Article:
Chimera Frameworks Zenith RD bike review: Aussie brazed steel

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Made in the Hunter Valley, a key wine region a couple hours north of Sydney, Chimera Frameworks is a new name to the handmade bike scene. It’s a brand that specialises in Australian-made, high-end, semi-custom steel frames with stock geometry.

Chimera’s frame builder, Rob Benson, is a lifelong bike nut, collector (he owns over 100 bikes) and mechanic who learned the craft of frame building from legendary builder Paul Brodie. I first met Benson back in 2015 at the Fyxo Melburn Custom Bicycle show. Then, he was a fresh import to the shores of Australia, and had just started making frames under the name of Tempest Bicycles.

Tempest is still going and remains Benson’s full custom label, but Chimera is his latest passion project. It’s a brand that aims to make premium Australian-made steel frames at a more attainable price, free of decision complications and with greatly reduced waiting periods.

And for that, Benson built me a bike to test, the Zenith RD (Road Disc). It’s a modern-retro racer that offers a nod to frames of yesteryear, while offering all the latest flushings. And in the case of the bike tested, it was built as a showpiece for the Handmade Bicycle Show Australia earlier this year, and features an artistic impression of Alexander Calder’s work, done in CyclingTips VeloClub livery.

Custom comes at a cost

Story Highlights

  • What: An Australian-made modern-retro steel road racer.
  • Construction: Fillet-brazed Columbus tubes, Paragon Machine Works, and Bear Frame Supplies pieces.
  • Price: AU$3,400 (frameset)
  • Highs: Balanced and smooth ride quality, classic style, build quality, fair price, can take a knock.
  • Lows: Weight (but hey, it’s a steel frame…), may be too quick for some, potential stiffness issues in largest sizes.

Even the most experienced and talented of builders will tell you that making custom bikes involves a great deal of time going back and forth with the customer on the design, the geometry, the desired ride and the paint. Then the builder will likely order a specific tubeset and frame pieces for the bike. And finally, they’ll dial in the jigs and tooling to turn those pieces into a one-off rideable piece of art. Simply, the process of creating a one-off product comes with a significant time cost.

While not alone, and certainly not the first in this endeavour, Chimera aims to greatly streamline the process. When buying a Chimera, the bike style, tube selection and geometry (with just five frame sizes on offer) are all pre-configured. Your choices are related to the type of drivetrain you want the bike set up for (mechanical, Di2 or wireless shifting), and then which of the five colour options you want it to be painted in.

Fancy something totally unique that’s closer to what’s reviewed here? Full custom paint is available at an additional charge (at the painter’s cost), and design work by Adam Leddin (best known for his website, Cycle EXIF) is available, too.

Benson achieves further efficiencies through purchasing his tubes in bulk, or in the case of the Zenith RD and RR (Road Rim), reaching the purchase quantities to have specific steel tubes drawn (more on that in a moment).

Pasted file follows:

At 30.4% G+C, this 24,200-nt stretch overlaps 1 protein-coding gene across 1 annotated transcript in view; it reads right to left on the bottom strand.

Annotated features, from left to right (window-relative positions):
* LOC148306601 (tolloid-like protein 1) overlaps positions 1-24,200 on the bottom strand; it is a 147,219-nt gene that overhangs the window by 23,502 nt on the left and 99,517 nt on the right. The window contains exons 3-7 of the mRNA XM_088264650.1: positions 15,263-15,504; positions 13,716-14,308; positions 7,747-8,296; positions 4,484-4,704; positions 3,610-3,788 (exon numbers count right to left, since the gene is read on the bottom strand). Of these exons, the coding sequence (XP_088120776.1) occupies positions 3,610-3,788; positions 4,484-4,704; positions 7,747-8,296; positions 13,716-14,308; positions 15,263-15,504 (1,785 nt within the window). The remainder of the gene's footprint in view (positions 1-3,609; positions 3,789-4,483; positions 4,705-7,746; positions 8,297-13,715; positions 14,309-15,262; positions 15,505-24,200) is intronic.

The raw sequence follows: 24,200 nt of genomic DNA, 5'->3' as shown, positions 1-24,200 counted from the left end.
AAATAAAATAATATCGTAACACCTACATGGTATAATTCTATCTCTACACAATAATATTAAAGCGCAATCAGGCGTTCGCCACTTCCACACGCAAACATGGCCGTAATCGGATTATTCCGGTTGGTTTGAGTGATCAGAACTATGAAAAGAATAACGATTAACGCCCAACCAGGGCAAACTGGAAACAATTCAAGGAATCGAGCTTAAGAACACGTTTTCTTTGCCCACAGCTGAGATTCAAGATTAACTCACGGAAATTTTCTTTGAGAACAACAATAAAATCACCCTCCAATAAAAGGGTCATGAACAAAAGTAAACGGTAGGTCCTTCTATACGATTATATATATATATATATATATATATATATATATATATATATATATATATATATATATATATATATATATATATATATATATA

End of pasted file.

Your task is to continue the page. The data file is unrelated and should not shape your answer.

No expense spared — Chimera frames are provided with a Chris King headset.

Those efficiencies result in an AU$3,399 pricetag, including a stock-black Columbus Futura Disc Fork (440g) and premium Chris King Inset 7 headset. That price is in the starting range of other custom options, but certainly isn’t expensive, either. It’s also approximately AU$2,000 less than what a full custom frame carrying the Tempest name will cost you, and turnaround is just 12 weeks from order.

Classic tubes and modern touches

Like so many steel race bikes, the Zenith RD spits in the face of what many modern race bikes have become. It’s as aero as a beer can, and as light as a wine bottle. Rather, it achieves a refined ride that purveyors of steel swear by, all in a build that can take a hit (or a crit pile-up) and that carries a timeless style.

Barely wider than the tyre, the Minimax tubes are wonderfully minimal by today’s larger-is-better standards.

Central to that classic style is Benson’s use of Columbus Minimax tubes at the top and downtubes. The Minimax is a slim, relatively thick-walled (by today’s standards), butted and slightly ovalised tube that was initially designed by Merckx. Benson himself is a huge fan of the classic tubeset, and it’s no coincidence his firstborn is named Max.

“I remember working at a bike shop in the 90s and rode a Minimax bike, and I just fell in love with it,” Benson says of where it all started. “That tubing stuck with me.

“Hamsten Cycles was probably the last bike I remember seeing with the tubes. I too use the Hamsten arrangement, where the toptube is flipped 90-degrees, with the ovalisation sitting vertically to the seat tube. It makes it a little stiffer at the head tube, and it just looks right.”

Such a classical tube set isn’t so easy to come by these days, and Benson suggests his stock comes from a special production, as arranged by Australia’s importer Paul Hillbrick.

The Wishbone seatstay is a (non-exclusive) signature of Chimera frames.